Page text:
Whatever can I do?

Guest post by Green Christian member, Edward Gildea

We can no longer be unaware of the facts of the climate crisis: the never-ending news stories of fires, floods and disasters; the constant breaking of temperature records; the sequence of rain and storms that make roads impassable and scupper enjoyment of our gardens.

In the face of all this, many of us feel powerless. Far bigger forces are at work: powerful multi-national companies that hold the purse strings of political action; countries with populations and economies that dwarf our own. “Whatever I do, it will make no difference,” is a common refrain. But is it a Christian one?

China is indeed a massive economy, but the average Chinese citizen does not have the carbon footprint that most of us do. They are manufacturing the vast majority of our clothing, phones, car components and white goods for us.  However, they are far ahead of us in the manufacture of renewable technologies.

India is also a growing economy, keen to bring its people out of poverty and into some of the affluence that we enjoy. Of course they want to take the cheapest route to do that. Our moral duty must surely be to help them leap-frog fossil fuels to address poverty using clean energy.

Let’s be honest. Aren’t we just trying to continue life as normal when we claim to be a small and insignificant economy? We would all like to be exceptional. Some feel exceptional because they are so rich and powerful; others because they are so small and modest that “whatever we do will make no difference.”

In the end it has to be about integrity. Firstly, national integrity. We led the world into the Industrial Revolution, so surely we should be leading the transition to a new, healthy and harmonious world? We are already far behind many other nations in getting new technological concepts to market. If we actually took the lead in making the transition, we would be better placed when fossil fuels become part of our history.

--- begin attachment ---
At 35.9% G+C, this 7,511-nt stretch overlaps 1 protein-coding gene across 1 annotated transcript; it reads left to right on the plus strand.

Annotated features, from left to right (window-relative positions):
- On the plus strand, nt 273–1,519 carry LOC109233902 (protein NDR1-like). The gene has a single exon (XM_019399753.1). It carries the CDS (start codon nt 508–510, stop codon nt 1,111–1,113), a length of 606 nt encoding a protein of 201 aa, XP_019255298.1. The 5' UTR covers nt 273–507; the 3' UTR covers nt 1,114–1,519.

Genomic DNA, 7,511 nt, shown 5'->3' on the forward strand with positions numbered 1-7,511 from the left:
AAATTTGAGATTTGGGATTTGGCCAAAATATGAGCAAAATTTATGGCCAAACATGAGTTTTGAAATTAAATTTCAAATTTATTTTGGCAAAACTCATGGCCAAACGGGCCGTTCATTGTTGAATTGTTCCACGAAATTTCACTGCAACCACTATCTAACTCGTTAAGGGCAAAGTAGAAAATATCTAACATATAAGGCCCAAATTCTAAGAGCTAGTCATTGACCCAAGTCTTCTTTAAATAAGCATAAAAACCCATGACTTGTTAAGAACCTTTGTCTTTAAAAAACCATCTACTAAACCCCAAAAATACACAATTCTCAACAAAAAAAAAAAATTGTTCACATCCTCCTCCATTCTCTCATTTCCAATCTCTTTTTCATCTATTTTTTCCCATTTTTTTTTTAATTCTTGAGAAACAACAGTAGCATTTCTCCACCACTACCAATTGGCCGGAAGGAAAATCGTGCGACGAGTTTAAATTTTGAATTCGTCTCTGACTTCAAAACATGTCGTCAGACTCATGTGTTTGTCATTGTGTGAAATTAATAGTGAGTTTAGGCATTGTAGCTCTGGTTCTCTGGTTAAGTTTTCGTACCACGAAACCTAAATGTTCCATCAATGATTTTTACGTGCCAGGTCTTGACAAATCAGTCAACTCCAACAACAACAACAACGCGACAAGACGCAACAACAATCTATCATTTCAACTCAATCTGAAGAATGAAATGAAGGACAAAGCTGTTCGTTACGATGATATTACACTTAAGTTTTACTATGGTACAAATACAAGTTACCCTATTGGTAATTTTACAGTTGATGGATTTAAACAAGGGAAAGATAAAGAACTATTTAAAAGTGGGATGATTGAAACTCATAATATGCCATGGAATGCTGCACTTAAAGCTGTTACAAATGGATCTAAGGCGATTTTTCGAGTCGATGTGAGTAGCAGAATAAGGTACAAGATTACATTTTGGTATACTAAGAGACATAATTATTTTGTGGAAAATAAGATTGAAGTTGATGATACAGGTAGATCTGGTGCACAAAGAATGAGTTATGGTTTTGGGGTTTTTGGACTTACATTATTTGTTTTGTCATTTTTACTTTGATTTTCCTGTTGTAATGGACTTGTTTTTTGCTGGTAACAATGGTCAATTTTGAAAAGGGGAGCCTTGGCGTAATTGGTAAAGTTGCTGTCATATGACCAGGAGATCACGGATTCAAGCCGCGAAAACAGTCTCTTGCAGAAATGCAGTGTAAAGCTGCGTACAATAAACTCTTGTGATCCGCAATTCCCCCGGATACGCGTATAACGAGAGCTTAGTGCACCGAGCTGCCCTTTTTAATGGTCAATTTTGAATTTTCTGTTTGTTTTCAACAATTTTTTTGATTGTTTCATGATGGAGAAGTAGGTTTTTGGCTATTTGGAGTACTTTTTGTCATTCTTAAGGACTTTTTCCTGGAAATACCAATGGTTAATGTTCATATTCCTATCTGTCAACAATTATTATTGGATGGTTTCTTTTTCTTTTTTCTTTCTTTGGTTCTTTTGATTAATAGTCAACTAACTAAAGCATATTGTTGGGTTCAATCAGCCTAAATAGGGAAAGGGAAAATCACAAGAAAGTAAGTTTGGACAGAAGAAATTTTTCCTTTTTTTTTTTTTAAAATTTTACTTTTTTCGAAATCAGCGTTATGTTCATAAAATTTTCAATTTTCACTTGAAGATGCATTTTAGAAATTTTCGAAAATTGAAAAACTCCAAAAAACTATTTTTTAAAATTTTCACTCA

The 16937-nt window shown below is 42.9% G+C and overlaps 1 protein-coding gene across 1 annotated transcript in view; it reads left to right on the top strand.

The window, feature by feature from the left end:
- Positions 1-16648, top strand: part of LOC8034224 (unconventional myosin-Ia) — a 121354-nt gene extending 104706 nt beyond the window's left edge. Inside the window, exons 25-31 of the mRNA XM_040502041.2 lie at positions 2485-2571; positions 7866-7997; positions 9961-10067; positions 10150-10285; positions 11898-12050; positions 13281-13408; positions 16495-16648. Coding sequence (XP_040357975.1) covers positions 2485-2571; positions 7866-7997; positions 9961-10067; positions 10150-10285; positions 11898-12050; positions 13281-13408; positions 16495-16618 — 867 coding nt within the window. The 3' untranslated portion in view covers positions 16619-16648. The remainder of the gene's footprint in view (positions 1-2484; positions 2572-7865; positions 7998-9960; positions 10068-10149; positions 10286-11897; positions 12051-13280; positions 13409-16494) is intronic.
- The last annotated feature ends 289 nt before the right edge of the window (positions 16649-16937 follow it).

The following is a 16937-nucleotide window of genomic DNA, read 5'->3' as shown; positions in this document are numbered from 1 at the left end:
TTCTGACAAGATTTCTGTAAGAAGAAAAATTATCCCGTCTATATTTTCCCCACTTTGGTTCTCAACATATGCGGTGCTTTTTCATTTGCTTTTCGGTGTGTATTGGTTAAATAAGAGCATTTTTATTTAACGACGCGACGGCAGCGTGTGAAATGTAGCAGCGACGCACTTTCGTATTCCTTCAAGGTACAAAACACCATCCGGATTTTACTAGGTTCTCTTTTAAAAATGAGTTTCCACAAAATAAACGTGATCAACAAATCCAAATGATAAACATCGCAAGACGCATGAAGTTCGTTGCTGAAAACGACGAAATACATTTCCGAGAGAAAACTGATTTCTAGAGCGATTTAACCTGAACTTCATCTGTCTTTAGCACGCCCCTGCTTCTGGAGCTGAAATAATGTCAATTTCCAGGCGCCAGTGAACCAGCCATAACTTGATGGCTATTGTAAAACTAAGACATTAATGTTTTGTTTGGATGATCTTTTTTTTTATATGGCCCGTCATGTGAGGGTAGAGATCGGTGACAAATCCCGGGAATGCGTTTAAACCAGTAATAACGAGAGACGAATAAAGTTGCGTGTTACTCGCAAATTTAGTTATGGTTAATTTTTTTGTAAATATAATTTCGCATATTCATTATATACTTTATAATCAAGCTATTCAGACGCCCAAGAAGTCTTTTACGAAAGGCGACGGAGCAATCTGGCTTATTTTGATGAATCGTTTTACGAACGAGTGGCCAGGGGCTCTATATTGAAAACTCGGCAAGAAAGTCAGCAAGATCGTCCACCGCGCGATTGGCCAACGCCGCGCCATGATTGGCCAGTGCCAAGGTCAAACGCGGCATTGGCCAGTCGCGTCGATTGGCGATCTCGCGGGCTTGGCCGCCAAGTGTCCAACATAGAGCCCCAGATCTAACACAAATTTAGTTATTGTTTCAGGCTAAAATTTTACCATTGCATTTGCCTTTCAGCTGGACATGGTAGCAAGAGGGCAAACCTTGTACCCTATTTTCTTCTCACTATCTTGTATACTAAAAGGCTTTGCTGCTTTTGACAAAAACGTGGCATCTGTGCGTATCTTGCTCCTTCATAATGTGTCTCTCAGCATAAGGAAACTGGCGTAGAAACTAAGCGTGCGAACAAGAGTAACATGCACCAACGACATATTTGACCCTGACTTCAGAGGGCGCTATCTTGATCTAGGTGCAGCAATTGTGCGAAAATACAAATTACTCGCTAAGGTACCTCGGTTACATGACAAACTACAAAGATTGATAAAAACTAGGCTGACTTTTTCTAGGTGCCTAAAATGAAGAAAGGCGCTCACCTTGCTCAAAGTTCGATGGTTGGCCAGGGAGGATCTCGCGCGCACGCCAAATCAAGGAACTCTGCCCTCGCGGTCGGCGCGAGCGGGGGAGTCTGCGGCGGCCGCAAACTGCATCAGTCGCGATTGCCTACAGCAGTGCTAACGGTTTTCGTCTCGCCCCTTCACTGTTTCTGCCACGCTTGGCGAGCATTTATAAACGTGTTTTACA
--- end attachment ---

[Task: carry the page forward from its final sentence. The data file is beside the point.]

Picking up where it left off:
And then personal integrity. Perhaps Gandhi’s greatest saying was, “be the change you want to see in the world,” or more accurately: “We but mirror the world. If we could change ourselves, the tendencies in the world would also change. As a man changes his own nature, so does the attitude of the world change towards him.”

The challenge is to avoid being selfishly selective about the changes we make. I’m afraid I know quite a few people who can’t resist flying regularly to exotic locations but explain how assiduous they are in their recycling habits. I’m afraid that just won’t cut the mustard!

In the end our duty is quite simple:  for each of us to acknowledge our carbon footprint and then to take responsibility for it.

See our Nine ways to live gently on the earth

Edward Gildea writes magazine articles for his local church, St Mary’s, Saffron Walden in north west Essex, each month. He has kindly given permission to anyone to re-edit for your own parish newsletters. Please credit him and his church website.



Author: Ruth Jarman | Date: 25 February, 2024 | Category: Climate Emergency Opinion | Comments: 0

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